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The Early American Republic: A History in Documents

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Overview

"The early years of the American republic witnessed wrenching conflict and change. Northerners created an industrial order, which brought with it troubled relationships at work and within families. White southerners extended plantation slavery while the anti-slavery movement grew above the Mason-Dixon line. In the West, Native Americans battled newly arrived yeomen, entrepreneurs, and planters for control over land. Throughtout the young nation numerous groups---African Americans, poor white men, women---fought for full citizenship, while others vigorously opposed their bids for equality. The Mexican-American War (1846-1848) marked the end of the period with violence that prefigured the Civil War." Using such primary sources as diaries, letters, political cartoons, photographs, speeches, engravings, newspaper debates, paintings, and the memories of participants, The Early American Republic: A History in Documents re-creates the drama of that era. Englishwoman Rebecca Burlend recounts the hardships and victories of her life on the Illinois frontier. In a letter to an ally, Thomas Jefferson explains his Indian policy, while the Native American leader Tecumseh makes his case for Indian unity against white Americans. James Henry Hammond, a wealthy planter, instructs his overseer on how to manage slaves, and Joseph Taper writes to his former master about the freedom he enjoys after escaping to Canada. A blackface minstrel tune and Frederick Douglass's account of being beaten up by white ship workers illustrate the emergence of a virulent form of racism. A list of instructions from New York Democratic leaders shows how parties drew ordinary voters into politics, and Congressional speeches reveal the fierce emotions that fueled the sectional crisis. A picture essay explores the complexities of American families in ten group portraits. By weaving these historical documents together, Reeve Huston conveys the challenges and culture of the foundational years of the nation.

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Product Details

  • ISBN-13: 9780195338249
  • Publisher: Oxford University Press, USA
  • Publication date: 10/29/2010
  • Series: Pages from History Series
  • Pages: 256
  • Age range: 13 - 17 Years
  • Product dimensions: 7.90 (w) x 9.80 (h) x 0.60 (d)

Meet the Author

Reeve Huston is Associate Professor of History at Duke University. He is the author of Land and Freedom: Rural Society, Popular Protest, and Party Politics in Antebellum New York (OUP, 2002), which was the winner of the 2001 Theodore Saloutos Prize of the Agricultural History Society and the New York State Historical Association's 1999 Dixon Ryan Fox Manuscript Prize.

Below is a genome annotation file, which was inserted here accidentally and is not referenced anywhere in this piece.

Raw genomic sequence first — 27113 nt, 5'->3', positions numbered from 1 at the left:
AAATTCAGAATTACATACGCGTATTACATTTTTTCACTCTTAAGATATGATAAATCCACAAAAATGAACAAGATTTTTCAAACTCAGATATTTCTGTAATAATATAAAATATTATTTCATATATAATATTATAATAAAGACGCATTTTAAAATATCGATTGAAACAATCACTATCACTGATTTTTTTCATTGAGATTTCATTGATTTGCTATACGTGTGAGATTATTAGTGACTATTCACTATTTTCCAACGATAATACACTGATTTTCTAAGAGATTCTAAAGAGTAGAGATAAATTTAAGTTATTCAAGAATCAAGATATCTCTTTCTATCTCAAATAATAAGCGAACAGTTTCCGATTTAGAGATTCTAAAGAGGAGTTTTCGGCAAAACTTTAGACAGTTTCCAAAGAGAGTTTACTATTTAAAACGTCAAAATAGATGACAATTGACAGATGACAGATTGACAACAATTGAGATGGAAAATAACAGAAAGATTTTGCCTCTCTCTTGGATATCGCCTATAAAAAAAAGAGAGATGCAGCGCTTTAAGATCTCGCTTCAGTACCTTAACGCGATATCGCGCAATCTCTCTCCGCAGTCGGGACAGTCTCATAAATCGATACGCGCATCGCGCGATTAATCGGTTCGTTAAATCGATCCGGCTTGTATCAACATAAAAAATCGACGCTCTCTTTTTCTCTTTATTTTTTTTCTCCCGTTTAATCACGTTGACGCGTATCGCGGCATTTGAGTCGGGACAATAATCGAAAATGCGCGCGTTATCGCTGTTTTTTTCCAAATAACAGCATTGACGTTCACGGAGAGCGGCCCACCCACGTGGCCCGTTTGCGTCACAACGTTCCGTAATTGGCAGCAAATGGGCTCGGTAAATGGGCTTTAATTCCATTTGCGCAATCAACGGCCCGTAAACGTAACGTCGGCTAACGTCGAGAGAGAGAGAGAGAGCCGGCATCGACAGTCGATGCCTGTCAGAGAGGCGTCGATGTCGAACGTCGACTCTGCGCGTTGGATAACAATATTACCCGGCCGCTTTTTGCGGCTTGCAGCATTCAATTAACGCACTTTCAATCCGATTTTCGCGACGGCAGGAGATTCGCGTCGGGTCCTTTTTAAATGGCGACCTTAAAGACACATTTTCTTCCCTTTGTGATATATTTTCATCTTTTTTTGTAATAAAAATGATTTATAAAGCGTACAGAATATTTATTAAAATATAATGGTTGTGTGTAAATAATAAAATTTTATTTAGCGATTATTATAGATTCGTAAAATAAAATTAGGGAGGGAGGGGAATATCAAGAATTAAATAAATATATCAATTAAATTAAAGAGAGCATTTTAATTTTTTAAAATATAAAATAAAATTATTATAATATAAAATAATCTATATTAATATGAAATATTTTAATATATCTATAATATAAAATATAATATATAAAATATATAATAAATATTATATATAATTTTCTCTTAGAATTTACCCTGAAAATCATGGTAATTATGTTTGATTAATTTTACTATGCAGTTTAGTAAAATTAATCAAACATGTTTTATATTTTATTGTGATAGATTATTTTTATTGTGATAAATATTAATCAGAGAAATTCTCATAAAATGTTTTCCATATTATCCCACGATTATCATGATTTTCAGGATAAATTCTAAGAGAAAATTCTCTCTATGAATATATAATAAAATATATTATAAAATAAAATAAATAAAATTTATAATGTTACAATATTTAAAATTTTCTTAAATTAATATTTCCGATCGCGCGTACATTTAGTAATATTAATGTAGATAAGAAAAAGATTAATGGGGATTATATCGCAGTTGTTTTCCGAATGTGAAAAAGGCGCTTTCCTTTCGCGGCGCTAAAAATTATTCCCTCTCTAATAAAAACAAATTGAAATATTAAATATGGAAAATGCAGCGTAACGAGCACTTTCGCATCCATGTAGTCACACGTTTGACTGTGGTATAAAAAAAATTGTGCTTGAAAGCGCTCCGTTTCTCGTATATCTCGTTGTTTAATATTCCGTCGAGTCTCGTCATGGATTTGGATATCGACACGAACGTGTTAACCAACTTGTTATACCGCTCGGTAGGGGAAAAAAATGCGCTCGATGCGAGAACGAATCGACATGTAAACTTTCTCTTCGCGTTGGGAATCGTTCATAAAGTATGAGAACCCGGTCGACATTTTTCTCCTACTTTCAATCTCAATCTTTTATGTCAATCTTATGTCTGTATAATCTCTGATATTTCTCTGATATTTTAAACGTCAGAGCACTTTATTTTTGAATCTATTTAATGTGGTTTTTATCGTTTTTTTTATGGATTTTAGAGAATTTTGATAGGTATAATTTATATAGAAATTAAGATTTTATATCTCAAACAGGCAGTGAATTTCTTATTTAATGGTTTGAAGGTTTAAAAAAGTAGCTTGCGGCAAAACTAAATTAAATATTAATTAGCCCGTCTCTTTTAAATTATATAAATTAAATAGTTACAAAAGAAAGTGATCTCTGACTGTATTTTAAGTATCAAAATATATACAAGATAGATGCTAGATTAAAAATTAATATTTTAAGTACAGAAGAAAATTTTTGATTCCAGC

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Table of Contents

What Is a Document?

How to Read a Document

Introduction 1

Note on Sources and Interpretation 5

1 The People Rule---But Who Are the People? 11

The Founders' Social Vision 13

Poor White Men's Bid for Equality 16

Middle- and Upper-Class Women's Bid for Intellectual Equality 18

The Attack on Slavery 22

2 Creating a Political Order 27

The Federalists' Political Vision 28

An Elite Opposition Emerges 31

A Popular Opposition Emerges 35

The Clash of Parties 41

President Jefferson 48

3 Expanding the National Territory 53

Acquiring the Land 55

Indians, White Settlers, and the Federal Government 57

Squatters and the Federal Government 69

Life in the Western Farm Settlements 72

Expanding Slavery 77

Beyond the Mississippi 80

4 The Transformation of the North 87

Before the Industrial Revolution 89

Economic Innovators 92

Religious Innovators 96

Innovators in Family Life 100

A New World of Wage Labor 103

Origins of the American Labor Movement 110

The Beginnings of Mass Immigration 114

5 Masters and Slaves 119

The Struggle for Control 121

The World of the Enslaved 127

Resistance, Repression, and Rebellion 133

6 Picture Essay: Picturing Families 141

7 The Triumph of Partisan Democracy 149

Creating a White Male Electorate 150

Re-creating Party Politics 154

Party Issues, Party Principles 159

Politics Without Parties 167

8 Race, Reform, and Sectional Conflict 171

A New Antislavery Movement 173

A Woman's Rights Movement Emerges 181

Southern Leaders Defend Slavery 185

Antiabolitionism and a New Racial Regime in the North 190

Epilogue: Becoming a Continental Nation 205

Refiguring American Nationalism 207

Anglos and Mexicans in the Conquered Territories 212

The Sectional Conflict Deepens 216

Timeline 222

Further Reading 224

Websites 226

Text Credits 228

Photo Credits 231

Index 233

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